Citing construction delays, the Museum for African Art said on Friday that it had pushed back the planned opening of its new Manhattan home by about six months, from April 2011 to September or October of that year.
The museum will occupy the lower floors of a 19-story condominium building, designed by Robert A.M. Stern, on Fifth Avenue between 109th and 110th Streets. The museum’s president, Elsie McCabe Thompson, said that the building’s developers, Brickman and Sidney Fetner Associates, had failed to complete the core and shell as expected several months ago, and that they were now planning to do so in the next few weeks.
In the meantime the museum’s construction consultants, engineers and architects decided that they could not finish the interior in time for a spring opening.
“It’s a complex situation — I don’t want to lay blame on any one entity,” Mrs. Thompson said. “There’s a lot of factors,” she continued, adding, “It’s quite common.”
Roderick O’Connor, a principal of Brickman, however, said in a phone interview that there had not been any significant delays on its part.
Mrs. Thompson said fund-raising was not a factor in the delay. As of June, the museum had raised only $71 million of the $95 million it needed to pay for construction. Mrs. Thompson said she had since raised an additional $4.5 million. Asked if the museum was considering a phased opening, she said, “I promised a full building, and I’m going to move earth to make it happen.”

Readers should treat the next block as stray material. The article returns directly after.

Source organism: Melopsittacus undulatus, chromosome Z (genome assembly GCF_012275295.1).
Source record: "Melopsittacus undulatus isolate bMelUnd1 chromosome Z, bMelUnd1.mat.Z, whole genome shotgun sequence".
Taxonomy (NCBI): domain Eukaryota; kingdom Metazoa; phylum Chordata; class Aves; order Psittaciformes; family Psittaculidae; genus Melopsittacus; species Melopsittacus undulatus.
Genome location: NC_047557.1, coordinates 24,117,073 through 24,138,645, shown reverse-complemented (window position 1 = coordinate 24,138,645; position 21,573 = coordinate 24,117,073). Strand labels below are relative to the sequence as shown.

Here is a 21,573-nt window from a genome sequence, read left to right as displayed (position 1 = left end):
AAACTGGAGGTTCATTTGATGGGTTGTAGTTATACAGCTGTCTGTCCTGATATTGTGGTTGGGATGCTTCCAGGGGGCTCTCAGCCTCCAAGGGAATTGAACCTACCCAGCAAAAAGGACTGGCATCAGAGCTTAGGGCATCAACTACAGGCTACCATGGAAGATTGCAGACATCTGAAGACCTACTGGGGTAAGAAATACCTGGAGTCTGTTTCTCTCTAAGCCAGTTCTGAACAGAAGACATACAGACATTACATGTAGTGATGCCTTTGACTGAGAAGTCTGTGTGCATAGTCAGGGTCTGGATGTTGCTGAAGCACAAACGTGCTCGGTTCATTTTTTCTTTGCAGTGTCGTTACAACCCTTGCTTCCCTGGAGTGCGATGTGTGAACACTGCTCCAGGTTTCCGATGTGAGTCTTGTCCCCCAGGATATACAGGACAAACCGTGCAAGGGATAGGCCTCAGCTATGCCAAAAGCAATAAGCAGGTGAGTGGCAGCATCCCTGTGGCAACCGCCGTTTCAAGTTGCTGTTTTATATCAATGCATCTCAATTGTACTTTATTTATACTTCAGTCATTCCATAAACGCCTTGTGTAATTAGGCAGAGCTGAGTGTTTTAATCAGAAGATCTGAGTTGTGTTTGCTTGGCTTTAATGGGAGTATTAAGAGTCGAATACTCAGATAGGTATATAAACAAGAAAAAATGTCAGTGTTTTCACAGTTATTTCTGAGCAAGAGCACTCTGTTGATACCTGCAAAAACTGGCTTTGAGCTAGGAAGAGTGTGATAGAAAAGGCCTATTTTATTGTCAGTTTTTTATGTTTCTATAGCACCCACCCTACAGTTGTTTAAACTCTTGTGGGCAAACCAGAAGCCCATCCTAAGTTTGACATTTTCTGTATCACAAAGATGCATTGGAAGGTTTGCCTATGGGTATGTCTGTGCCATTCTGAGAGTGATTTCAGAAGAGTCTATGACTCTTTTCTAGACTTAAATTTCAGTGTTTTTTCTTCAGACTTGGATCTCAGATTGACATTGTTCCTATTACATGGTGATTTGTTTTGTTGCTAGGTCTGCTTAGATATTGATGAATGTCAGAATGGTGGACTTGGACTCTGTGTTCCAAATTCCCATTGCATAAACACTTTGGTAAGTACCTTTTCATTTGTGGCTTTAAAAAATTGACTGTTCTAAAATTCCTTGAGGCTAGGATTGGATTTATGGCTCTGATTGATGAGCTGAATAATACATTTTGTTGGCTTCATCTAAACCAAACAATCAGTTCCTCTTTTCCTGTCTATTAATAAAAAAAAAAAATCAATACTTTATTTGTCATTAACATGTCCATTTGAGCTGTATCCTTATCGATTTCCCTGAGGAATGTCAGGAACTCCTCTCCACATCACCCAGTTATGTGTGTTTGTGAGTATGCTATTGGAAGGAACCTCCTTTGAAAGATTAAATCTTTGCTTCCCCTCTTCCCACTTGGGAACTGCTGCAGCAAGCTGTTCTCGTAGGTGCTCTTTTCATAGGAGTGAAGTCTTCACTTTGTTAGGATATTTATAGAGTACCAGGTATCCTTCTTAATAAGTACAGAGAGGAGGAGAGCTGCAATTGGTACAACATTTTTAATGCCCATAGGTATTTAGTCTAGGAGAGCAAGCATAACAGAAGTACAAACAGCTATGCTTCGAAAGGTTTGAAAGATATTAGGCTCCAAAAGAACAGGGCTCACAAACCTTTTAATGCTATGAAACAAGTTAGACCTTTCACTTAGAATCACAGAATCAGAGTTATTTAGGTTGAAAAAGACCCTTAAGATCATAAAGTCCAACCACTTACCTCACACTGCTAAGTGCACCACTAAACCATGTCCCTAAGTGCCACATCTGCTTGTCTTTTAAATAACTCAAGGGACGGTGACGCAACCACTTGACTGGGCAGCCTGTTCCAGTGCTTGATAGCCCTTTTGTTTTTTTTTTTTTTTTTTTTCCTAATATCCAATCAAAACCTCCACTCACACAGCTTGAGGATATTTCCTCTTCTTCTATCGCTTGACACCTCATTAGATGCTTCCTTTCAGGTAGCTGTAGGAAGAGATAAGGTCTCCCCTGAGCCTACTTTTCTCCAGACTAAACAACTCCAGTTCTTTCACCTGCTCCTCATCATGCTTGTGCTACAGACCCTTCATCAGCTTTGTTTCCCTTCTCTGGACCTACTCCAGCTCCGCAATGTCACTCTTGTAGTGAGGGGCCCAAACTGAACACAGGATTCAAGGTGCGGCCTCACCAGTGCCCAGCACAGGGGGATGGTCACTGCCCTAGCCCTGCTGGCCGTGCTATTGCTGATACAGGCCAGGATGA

Mrs. Thompson, the wife of the former mayoral candidate William C. Thompson Jr., has been pursuing a permanent home for the museum since she took it over in 1997. She first envisioned building on the site a decade ago. The plans were delayed for several years by the withdrawal of the museum’s original development partner, Edison Schools.
Since the museum partnered with Brickman and Sidney Fetner Associates, the opening has been postponed further. When the museum unveiled Mr. Stern’s designs in 2007, it said it would open its new home in late 2009. The date was later pushed back, partly because of the discovery of a quicksandlike layer of sediment under the site.
Mrs. Thompson said she still hoped to open with the planned slate of exhibitions, including a retrospective of the Ghanaian artist El Anatsui and a show of African- and African-American-made baskets.
The museum, which was founded in 1984, has been credited with presenting groundbreaking exhibitions, but it has sometimes struggled financially. Mrs. Thompson and members of the board have said they expect that moving to such a prominent location, on the upper end of Museum Mile, will help attract a large audience, as well as donors and corporate sponsors.
The long journey toward a permanent home, however, has come at some cost to the museum’s visibility. It closed its gallery in Long Island City, Queens, in 2005, though it has created traveling exhibitions and mounted some shows in other spaces since then.
Source: The New York Times
By: Kate Taylor